-- Dhammapada

User avatar
Johnny Dangerous
Global Moderator
Posts: 7450
Joined: Fri Nov 02, 2012 10:58 pm
Location: Olympia WA
Contact:

Re: Dangers of Meditation?

Post by Johnny Dangerous » Sat Jul 08, 2017 1:42 am

IDK, I always thought it was bizarre that they require the Ten day silent retreat before you can do shorter ones, if one was being careful or practical it seems it should be the other way around.

Short of that, I find it weird that they allow long retreats where no actual teacher is present, it seems like a bad recipe.

One of the downsides of a silent retreat with no feedback or audience with a teacher - you could go in some really crazy directions and have no one to pull you back.

Ultimately I suspect though, a case like this similar to a case of allergy that no one knows about, until it's too late.
I can't help but wonder, though, if she had been brought to mental health professionals familiar with meditation that they might have effectively helped her.
Honestly my guess is the answer might be "no" unless they were also Dharma practitioners.
"it must be coming from the mouthy mastermind of raunchy rapper, Johnny Dangerous”

-Jeff H.

User avatar
Adamantine
Former staff member
Posts: 3716
Joined: Tue Feb 08, 2011 7:09 am
Location: Space is the Place

Re: Dangers of Meditation?

Post by Adamantine » Sat Jul 08, 2017 5:47 am

It seems like there were a number of support failures involved:
Firstly, the "assistant" teacher for the women, who was assigned to that retreat. She clearly had no idea what to do, and should have contacted the parents instead of having a volunteer watch her meditate when serious imbalances developed. There's a real do-or-die culture in the Goenka Vipassana system that puts too much fixation on just completing the 10 days, like a cookie-cutter-formula, and not any emphasis on the unique needs or presentations of individuals. It's a factory like mentality that is highly institutional. I've been through it and I felt like I was losing my mind at one point around day 3, because the whole culture of doing a group retreat where eye contact is forbidden and you are doing closed-eye-silent sittings for 12 hours minimum a day (equivalent to a sensory deprivation tank) and the only access to human voice or teaching is a mediated video of Goenka (a now dead guy) can be deeply disturbing and dehumanizing for an average human. Every person in there is going through some intense upheaval sooner or later and it literally feels like an asylum at times. In my case it became quite wonderful but it was still very unbalancing even then to leave and try to reintegrate, as it's akin to being still on an acid trip and trying to function at school or a job. It took me a few weeks to begin to feel somewhat myself again. There's no support or real instruction about reintegrating. As one friend put it, it's like your mind is a deck of cards, and the 10-day is like throwing the deck in the air.. and then recollecting the cards but they're all in a different order. Well I'm not surprised that for some the acid trip was a bad trip, and that all the cards don't always make it back into the deck.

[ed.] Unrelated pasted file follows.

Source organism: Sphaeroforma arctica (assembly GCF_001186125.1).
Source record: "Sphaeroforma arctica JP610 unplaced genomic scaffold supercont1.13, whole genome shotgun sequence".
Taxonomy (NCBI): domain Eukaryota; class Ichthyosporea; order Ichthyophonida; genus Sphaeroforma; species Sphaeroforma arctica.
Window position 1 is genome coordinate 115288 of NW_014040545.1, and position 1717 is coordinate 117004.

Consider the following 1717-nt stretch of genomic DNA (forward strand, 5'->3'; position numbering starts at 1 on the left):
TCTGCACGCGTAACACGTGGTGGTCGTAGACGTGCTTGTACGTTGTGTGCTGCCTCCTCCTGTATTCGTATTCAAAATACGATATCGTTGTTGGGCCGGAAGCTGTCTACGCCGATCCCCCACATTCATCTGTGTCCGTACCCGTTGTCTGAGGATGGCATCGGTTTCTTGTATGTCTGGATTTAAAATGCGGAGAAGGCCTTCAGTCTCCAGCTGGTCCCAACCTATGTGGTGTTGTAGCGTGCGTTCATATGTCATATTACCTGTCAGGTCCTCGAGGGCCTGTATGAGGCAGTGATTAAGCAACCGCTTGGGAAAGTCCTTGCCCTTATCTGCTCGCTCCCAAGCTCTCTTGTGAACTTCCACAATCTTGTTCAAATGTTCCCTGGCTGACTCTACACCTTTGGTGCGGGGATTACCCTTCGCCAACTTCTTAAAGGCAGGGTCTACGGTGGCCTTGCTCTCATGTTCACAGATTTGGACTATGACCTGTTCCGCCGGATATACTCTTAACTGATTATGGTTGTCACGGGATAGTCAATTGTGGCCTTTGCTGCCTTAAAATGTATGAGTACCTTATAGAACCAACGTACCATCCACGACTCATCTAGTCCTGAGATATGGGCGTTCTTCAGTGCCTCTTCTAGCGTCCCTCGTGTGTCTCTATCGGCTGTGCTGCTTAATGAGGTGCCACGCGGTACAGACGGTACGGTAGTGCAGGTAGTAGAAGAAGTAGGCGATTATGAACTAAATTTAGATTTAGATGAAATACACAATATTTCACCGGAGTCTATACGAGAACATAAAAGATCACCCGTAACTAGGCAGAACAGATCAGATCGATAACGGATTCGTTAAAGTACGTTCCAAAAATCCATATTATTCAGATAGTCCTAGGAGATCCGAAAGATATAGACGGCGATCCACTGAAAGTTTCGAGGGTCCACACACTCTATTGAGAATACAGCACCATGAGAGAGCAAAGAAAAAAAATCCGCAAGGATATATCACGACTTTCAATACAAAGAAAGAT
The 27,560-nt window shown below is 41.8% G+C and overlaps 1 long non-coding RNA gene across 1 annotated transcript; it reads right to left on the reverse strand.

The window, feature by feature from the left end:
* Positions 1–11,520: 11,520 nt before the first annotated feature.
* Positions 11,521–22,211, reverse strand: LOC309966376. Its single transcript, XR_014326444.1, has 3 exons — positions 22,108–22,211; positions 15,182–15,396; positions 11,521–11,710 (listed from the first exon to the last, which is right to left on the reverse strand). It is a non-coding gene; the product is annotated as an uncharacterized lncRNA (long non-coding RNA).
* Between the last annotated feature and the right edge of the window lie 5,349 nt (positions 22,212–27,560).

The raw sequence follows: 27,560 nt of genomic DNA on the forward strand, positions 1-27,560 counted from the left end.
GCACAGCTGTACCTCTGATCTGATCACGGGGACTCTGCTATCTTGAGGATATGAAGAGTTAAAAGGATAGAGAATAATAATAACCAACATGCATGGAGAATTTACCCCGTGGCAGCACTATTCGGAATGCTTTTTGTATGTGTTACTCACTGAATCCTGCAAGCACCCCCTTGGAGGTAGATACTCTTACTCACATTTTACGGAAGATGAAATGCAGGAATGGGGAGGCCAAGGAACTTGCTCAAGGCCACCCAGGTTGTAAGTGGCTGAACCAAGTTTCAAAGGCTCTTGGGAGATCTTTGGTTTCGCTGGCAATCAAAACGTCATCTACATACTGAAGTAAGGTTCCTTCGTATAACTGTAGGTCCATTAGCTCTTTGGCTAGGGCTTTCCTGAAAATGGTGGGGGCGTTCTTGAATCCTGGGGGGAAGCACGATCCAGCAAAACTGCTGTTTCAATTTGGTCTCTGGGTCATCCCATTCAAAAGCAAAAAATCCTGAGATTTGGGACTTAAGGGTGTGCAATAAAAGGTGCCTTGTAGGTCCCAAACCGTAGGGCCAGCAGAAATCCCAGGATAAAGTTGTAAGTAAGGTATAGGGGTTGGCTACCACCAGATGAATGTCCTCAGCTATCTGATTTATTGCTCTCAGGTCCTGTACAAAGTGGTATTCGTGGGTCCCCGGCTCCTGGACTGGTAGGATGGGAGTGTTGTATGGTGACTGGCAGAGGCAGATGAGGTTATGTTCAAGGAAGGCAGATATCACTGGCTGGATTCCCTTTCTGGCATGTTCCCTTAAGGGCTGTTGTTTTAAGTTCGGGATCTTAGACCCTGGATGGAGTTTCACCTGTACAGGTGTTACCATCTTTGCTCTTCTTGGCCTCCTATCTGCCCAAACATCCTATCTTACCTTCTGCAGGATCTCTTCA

That said, I know of two instances where people had latent psychosis triggered by meditation, but not in ten-day retreat: just going to a kundalini meditation that lasted an hour or two a few times and doing that once a day or so.

People lose it doing Vajrayana retreats too, I'm well aware. So indeed there are probably people who have some level of imbalance that are akin to people who are deathly allergic to penicillin. You give them what is medicine to most of the population... but to them it is poison.

Back to the support failures: the other main one of the assistant teacher was not to email her back, either time she reached out. That's inexcusable. Her parents, knowing she had been suicidal, shouldn't have let her run around alone so soon. And clearly the psychiatrist she was seeing underestimated the danger she posed to herself. All these factors united to unfold in this tragedy.

It's really sad. But just as penicillin administered by a careless nurse to an unwitting patient who is deathly allergic shouldn't cause penicillin to be outlawed for everyone for whom it functions as a medicine- we shouldn't blame meditation, per se.. we should just be mindful of these potential adverse reactions especially if we are in a position of authority of any kind. .. and in that case behave more skillfully than this assistant teacher did. Although she surely is a product of an imperfect institution.
Contentment is the ultimate wealth;
Detachment is the final happiness. ~Sri Saraha

User avatar
odysseus
Posts: 1051
Joined: Tue Apr 17, 2012 11:50 pm
Contact:

Re: Dangers of Meditation?

Post by odysseus » Sat Jul 08, 2017 9:07 pm

In lieu of your story, I would like to repeat that Buddha would not teach Jhana and Vipassana if it wasn't safe. The problem must lie somewhere else, like bad people in your life. Buddhist meditation cannot never lead to psychosis or suicidalism. Buddhist meditation leads to happiness. I am saddened to hear that Buddhist meditation has been linked to mental health problems and they honestly believe this! But this is the modern world's understanding of Buddhism.
Let a man not seek for the respect of his peers, but let him seek wisdom.

-- Dhammapada

Jeff H
Posts: 650
Joined: Mon Sep 01, 2014 8:56 pm
Location: Vermont, USA

Re: Dangers of Meditation?

Post by Jeff H » Sat Jul 08, 2017 10:49 pm

odysseus wrote:In lieu of your story, I would like to repeat that Buddha would not teach Jhana and Vipassana if it wasn't safe. The problem must lie somewhere else, like bad people in your life. Buddhist meditation cannot never lead to psychosis or suicidalism. Buddhist meditation leads to happiness. I am saddened to hear that Buddhist meditation has been linked to mental health problems and they honestly believe this! But this is the modern world's understanding of Buddhism.